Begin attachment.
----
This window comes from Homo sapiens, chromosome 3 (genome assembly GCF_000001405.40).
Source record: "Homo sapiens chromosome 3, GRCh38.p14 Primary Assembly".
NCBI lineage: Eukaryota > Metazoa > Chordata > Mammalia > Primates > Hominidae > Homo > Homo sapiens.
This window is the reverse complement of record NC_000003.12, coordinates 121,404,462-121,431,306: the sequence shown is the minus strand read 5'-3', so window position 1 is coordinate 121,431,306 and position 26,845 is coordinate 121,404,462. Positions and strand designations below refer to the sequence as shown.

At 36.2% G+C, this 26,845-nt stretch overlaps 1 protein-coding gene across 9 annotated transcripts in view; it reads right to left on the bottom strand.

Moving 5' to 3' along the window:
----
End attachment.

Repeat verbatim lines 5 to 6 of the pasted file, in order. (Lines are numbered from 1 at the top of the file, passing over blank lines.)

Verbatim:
At 36.2% G+C, this 26,845-nt stretch overlaps 1 protein-coding gene across 9 annotated transcripts in view; it reads right to left on the bottom strand.

Moving 5' to 3' along the window: